The Slipped Disc daily comfort zone (291): The common man

Two versions of Aaron Copland’s White House commission.

And this one’s for the composer.

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  • So many messages in the issues that surround these video. Fanfare for the Common Man, a wonderful work written in 1942 to address the challenges the country faced in WWII, and the Lincoln Portrait, didn’t keep HUAC from harassing Copland, the effects of which permanently harmed him. His opera The Tender Land, which addressed the plight of American farmers during the depression, revealed an ethos that made him suspect.

    The USA spends three times more on military bands than it does the entire NEA. Probably 10 times more than what the NEA spends on classical music. It’s one of the reasons we have such fine DC military bands. Musicians are forced into the work where they are soldiers first and musicians second, but there they have no choice since there are so few jobs. (Cue patriotic/militaristic bluster from the Breitbart crowd against commie liberals.)

    Common Man was premiered in 1942 and aptly named. The orchestral video is by the New York Phil. The first woman didn’t enter the orchestra until 27 years later.

    Here’s a video of “The Promise of Living” from the Tender Land. (The video images are over the top at times, but note the music and the message.) If only the USA could return to the Rooseveltian values reflected in this wonderful music written by one of America’s greatest composers and one of American democracy’s truest champions.

    https://www.youtube.com/watch?v=bLM_YTnmLto

  • Keith Emerson and ELP were always very entertaining and Emerson was quite virtuosic in his playing. I know that Bernstein hated Emerson’s version of ‘America’ but I don’t know what Copland thought of the ‘Common Man’ arrangement. I always thought the rocked-up versions of classics were pretty harmless, often entertaining and sometimes just really good and clever. I know some people got quite hot under the collar about such versions, but I took the view that even if only one listener was drawn into listening to the original versions then it was worth it. Each to their own after all.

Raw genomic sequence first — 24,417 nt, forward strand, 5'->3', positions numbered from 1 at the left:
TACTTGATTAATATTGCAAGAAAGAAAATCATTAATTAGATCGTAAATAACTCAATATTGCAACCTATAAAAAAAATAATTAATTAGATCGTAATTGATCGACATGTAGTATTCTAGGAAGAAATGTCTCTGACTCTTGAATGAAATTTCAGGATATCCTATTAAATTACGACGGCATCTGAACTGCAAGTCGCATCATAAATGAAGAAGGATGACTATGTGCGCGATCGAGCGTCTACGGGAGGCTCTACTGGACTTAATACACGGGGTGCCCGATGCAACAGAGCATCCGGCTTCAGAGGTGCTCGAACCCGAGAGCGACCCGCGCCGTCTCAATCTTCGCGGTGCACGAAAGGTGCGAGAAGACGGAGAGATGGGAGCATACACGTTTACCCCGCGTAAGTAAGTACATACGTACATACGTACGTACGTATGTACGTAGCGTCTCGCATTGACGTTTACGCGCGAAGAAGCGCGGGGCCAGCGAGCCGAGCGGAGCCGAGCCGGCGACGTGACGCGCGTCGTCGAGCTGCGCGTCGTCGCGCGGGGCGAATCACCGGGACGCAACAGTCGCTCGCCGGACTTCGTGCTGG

• Copland liked them.

      “The interesting thing… was that we had to get the permission of Aaron Copland, the composer. The publishing house said forget it. So I got Mr Copland’s home number, called him up and he was very friendly on the phone. And he says “Send it to me, let me listen.” And he loved it. He called me and said ‘This is brilliant, this is fantastic. This is doing something to my music.'”

      There’s more:

      https://en.wikipedia.org/wiki/Fanfare_for_the_Common_Man_(Emerson,_Lake_%26_Palmer_song)

      You can click through to the citations.

      • These citations are largely from ELP sources… but in fact the BBC interview quoted largely agrees with what I heard from him… he was flattered to have the attention, but he couldn’t quite appreciate all the improvisation in the middle.

  • For me, this is Copland at his best. It’s a wonderful tune, music that continues to inspire almost 80 years after it was written. The Fanfare has certainly stood the test of time.

    It hasn’t been mentioned yet, but Copland showed his genius by the way he used this material in the final movement of the third symphony. When the flutes enter with the melody, minus the percussion, it’s an incredible moment not easily forgotten.

  • Of course, this work could be substituted, on today’s august occasion, with something by Charpentier or Lully. Might be more accurate.

  • I had a chance once to ask Aaron Copland what he thought of the ELP version. He didn’t really like it… “they changed it…”

  • The Fanfare for the Common Man is not a White House commission. In “42 Eugene Goossens and the Cincinnati Symphony Orchestra commissioned ten composers to write fanfares. It was premiered by Goossens and Cincinnati SO in “43 — the other nine – spread over the season — have not held the boards.

  • I like the President’s Own Band version. I also recognize some of the same faces (lead trumpet player, for instance) who performed at Biden’s inauguration. Only problem: too much gold braid on the conductor especially for this “common man” theme; he could open a shop and sell yards of it from his own uniform.

  • Last night our classical FM station broadcast Bernstein’s record of Copland’s third symphony, which has his favorite intervals and echoes of “Fanfare for the Common Man”, also loads of percussion imitating gunfire like Shostakovich. I at once thought of this discussion. å few days ago they had played “Quiet City”.

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